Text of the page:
members vis-a-vis a decision to suspend are listed; and that the DA has not denied or
repudiated these reports, it is reasonable to assume their contents are true and
render any decision on this matter by the Fedex reviewable for this reason alone.
7. The above amount to serious breaches of the party’s constitution, which is not the
first time this has occurred in respect of the Party’s dealings with me in this matter.
Given these facts, I am entitled to question whether there is any chance that the
current Fedex is going to apply its mind objectively to the question of whether to
suspend me, on the basis of this submission.
8. For the sake of completeness, I repeat here that the Fedex has violated our
constitution before, by rejecting out of hand the MANDATORY requirement for
mediation in my matter. Given that so many black South Africans have expressed
exactly the same views on the legacy of colonialism as I have (only in more forceful
terms) and given that the DA has never raised any concerns about these views, let
alone repudiated them, and has no written policy on the matter, I drew the
conclusion that a contributing reason to my being charged is the fact that I am not
black. Other events of the past few months have led me and others to the
conclusion that, in certain instances, DA members are treated differentially on the
basis of race. This interpretation was given further credence by the approach to two
other disciplinary cases, one involving the social media post of a white member of
the DA, and the other involving social media posts of a black member of the DA. This
latest suspension decision merely reinforces the perception of unequal treatment.
9. In these circumstances I am of the view that the entire process that you have now
asked me to engage in, is both contrary to our constitution and a sham. I have also
been alerted to the fact that there is an orchestrated campaign by “insiders” to
accuse me publicly of obstructing the direction set by the current leadership,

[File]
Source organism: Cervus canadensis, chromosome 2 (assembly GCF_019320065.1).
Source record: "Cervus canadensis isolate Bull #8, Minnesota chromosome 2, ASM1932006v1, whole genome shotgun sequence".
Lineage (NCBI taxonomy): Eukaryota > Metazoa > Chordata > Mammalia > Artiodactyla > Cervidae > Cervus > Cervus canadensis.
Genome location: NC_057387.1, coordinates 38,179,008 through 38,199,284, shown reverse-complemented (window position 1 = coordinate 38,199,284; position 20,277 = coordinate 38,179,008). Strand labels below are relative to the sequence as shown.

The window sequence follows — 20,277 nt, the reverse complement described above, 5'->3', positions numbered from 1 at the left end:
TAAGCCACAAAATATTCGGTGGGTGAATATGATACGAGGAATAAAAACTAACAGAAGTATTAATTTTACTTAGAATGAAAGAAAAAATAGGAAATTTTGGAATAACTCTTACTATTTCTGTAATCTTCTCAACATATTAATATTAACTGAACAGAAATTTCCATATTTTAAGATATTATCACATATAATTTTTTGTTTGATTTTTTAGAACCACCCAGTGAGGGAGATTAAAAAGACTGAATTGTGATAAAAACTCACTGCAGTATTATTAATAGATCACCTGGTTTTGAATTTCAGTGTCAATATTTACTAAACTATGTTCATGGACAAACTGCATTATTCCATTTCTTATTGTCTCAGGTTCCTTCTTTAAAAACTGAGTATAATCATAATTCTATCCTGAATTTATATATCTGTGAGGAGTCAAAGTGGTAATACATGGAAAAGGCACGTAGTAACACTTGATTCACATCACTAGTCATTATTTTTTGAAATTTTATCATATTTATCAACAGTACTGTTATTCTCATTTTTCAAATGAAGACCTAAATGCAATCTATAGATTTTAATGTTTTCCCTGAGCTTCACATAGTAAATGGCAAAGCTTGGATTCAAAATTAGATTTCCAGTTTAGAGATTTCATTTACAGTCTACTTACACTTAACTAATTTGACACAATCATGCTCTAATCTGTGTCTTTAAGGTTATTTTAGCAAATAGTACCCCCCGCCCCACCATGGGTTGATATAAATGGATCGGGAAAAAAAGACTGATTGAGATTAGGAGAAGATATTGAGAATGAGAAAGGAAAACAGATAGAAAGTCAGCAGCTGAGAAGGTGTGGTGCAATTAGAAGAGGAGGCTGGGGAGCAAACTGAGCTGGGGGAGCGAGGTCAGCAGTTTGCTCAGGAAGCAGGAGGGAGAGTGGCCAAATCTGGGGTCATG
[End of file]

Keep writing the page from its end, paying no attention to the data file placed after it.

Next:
complemented by a public campaign involving a network of individuals to call on me
to resign. This is a concerted effort to divert attention from the real cause of the
problems the party is facing.
10. In order to avoid this myth being perpetuated, and despite the procedural flaws and
constitutional violations already committed in this matter, I hereby provide reasons
as to why I should not be suspended from participating in the party structures and
activities where I currently serve, pending the final determination of the charges I
B Re: Grounds for intention to suspend
11. In your letter, you refer to four factors that have been taken into account in Fedex’s
12. The first and third focus on the alleged seriousness of the matter, and the “need for
the Party to demonstrate” this. In response to this aspect I submit that although I
believe that the situation in which the DA finds itself over this matter is extremely
serious, I do not believe that the charges justify the need to suspend me summarily
or subvert our Constitution to the extent that Fedex has already done. Indeed, this
will only compound the seriousness of the matter for the party. On the face of it,
and based on other correspondence received, the motivation to suspend me now
seems to be based more on a sense of vindictiveness because I have resisted
attempts to make me accept a guilty verdict and a punishment — before a hearing
even takes place.